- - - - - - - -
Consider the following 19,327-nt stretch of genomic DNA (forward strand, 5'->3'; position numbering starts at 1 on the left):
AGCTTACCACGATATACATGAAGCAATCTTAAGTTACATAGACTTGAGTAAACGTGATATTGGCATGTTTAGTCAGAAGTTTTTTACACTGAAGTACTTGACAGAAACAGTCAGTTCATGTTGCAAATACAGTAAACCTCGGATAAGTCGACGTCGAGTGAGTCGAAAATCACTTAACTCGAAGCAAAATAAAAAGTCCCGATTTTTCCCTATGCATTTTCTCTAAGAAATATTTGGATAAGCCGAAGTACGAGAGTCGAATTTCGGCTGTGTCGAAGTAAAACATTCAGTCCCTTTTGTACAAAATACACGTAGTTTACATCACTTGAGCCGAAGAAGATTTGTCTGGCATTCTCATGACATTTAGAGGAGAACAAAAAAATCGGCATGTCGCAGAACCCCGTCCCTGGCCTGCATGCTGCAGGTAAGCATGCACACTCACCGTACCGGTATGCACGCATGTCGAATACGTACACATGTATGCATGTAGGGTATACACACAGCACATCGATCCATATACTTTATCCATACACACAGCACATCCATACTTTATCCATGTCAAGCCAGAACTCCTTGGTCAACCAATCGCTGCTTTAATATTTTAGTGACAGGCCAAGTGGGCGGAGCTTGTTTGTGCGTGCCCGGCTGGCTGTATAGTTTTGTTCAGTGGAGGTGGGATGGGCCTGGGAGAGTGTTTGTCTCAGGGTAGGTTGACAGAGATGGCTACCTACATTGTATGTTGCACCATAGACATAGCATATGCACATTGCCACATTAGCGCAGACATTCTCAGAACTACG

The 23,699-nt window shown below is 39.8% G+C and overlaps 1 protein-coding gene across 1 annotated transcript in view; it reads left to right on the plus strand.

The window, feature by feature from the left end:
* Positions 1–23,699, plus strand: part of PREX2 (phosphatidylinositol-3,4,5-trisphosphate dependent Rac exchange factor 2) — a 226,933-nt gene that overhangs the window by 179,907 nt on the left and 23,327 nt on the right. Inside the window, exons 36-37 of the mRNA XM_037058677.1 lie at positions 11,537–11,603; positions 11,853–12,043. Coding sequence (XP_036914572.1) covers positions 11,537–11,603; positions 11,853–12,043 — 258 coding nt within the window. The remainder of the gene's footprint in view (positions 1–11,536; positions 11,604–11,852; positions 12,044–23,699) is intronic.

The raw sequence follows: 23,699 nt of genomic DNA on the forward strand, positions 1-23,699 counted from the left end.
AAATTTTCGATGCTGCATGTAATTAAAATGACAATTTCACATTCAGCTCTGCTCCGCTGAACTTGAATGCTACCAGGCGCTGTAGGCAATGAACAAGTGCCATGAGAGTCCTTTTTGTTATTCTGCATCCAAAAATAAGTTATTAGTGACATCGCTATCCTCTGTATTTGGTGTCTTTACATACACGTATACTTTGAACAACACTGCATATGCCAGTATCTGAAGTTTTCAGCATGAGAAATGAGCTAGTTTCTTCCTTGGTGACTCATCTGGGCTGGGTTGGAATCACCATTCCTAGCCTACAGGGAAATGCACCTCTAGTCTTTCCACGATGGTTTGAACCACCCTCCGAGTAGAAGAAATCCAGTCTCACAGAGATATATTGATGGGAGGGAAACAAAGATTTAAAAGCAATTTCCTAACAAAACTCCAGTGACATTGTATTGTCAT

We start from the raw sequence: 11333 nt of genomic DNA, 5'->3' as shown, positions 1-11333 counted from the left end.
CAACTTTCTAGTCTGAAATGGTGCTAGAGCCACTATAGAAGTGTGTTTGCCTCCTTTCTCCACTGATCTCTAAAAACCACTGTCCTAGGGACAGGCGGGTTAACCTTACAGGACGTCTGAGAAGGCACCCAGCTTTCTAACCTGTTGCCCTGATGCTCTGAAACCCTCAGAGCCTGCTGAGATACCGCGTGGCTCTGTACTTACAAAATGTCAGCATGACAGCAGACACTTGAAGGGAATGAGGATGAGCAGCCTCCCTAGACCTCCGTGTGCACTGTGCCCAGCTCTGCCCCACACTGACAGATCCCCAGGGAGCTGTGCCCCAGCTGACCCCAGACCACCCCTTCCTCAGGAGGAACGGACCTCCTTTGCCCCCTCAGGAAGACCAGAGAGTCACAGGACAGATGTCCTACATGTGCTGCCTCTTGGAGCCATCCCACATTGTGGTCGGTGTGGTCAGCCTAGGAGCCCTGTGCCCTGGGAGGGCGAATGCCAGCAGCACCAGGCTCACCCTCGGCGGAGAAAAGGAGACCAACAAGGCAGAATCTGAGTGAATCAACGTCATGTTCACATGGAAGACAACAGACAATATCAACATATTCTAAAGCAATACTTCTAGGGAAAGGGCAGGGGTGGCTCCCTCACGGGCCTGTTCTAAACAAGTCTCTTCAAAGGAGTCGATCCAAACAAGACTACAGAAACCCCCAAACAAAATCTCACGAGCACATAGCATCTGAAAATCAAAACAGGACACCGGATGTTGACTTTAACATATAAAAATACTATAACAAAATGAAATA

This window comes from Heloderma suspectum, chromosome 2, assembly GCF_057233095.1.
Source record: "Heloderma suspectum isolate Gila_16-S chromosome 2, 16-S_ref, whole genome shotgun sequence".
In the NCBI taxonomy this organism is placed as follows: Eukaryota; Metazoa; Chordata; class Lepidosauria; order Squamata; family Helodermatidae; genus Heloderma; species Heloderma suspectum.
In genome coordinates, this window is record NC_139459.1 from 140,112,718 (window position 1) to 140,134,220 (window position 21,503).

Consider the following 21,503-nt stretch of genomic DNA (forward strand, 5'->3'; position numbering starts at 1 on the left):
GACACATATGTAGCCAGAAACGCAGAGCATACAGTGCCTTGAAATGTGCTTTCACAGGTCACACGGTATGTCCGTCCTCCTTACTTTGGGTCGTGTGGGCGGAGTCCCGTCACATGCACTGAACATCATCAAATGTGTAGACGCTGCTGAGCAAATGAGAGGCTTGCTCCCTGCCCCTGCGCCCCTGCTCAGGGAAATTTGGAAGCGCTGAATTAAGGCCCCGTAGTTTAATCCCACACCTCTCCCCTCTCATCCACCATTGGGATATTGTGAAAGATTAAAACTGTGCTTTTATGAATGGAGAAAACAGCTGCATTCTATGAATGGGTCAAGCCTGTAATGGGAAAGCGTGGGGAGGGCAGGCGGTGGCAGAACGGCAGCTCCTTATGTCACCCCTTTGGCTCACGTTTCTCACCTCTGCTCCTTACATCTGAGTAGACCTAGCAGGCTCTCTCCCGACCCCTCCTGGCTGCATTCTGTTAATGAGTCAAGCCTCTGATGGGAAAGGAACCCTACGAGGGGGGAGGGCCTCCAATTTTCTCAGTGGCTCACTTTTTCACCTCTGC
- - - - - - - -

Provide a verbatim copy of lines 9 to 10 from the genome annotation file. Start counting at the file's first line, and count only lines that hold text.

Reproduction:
CAACTTTCTAGTCTGAAATGGTGCTAGAGCCACTATAGAAGTGTGTTTGCCTCCTTTCTCCACTGATCTCTAAAAACCACTGTCCTAGGGACAGGCGGGTTAACCTTACAGGACGTCTGAGAAGGCACCCAGCTTTCTAACCTGTTGCCCTGATGCTCTGAAACCCTCAGAGCCTGCTGAGATACCGCGTGGCTCTGTACTTACAAAATGTCAGCATGACAGCAGACACTTGAAGGGAATGAGGATGAGCAGCCTCCCTAGACCTCCGTGTGCACTGTGCCCAGCTCTGCCCCACACTGACAGATCCCCAGGGAGCTGTGCCCCAGCTGACCCCAGACCACCCCTTCCTCAGGAGGAACGGACCTCCTTTGCCCCCTCAGGAAGACCAGAGAGTCACAGGACAGATGTCCTACATGTGCTGCCTCTTGGAGCCATCCCACATTGTGGTCGGTGTGGTCAGCCTAGGAGCCCTGTGCCCTGGGAGGGCGAATGCCAGCAGCACCAGGCTCACCCTCGGCGGAGAAAAGGAGACCAACAAGGCAGAATCTGAGTGAATCAACGTCATGTTCACATGGAAGACAACAGACAATATCAACATATTCTAAAGCAATACTTCTAGGGAAAGGGCAGGGGTGGCTCCCTCACGGGCCTGTTCTAAACAAGTCTCTTCAAAGGAGTCGATCCAAACAAGACTACAGAAACCCCCAAACAAAATCTCACGAGCACATAGCATCTGAAAATCAAAACAGGACACCGGATGTTGACTTTAACATATAAAAATACTATAACAAAATGAAATA

This window comes from Heloderma suspectum, chromosome 2, assembly GCF_057233095.1.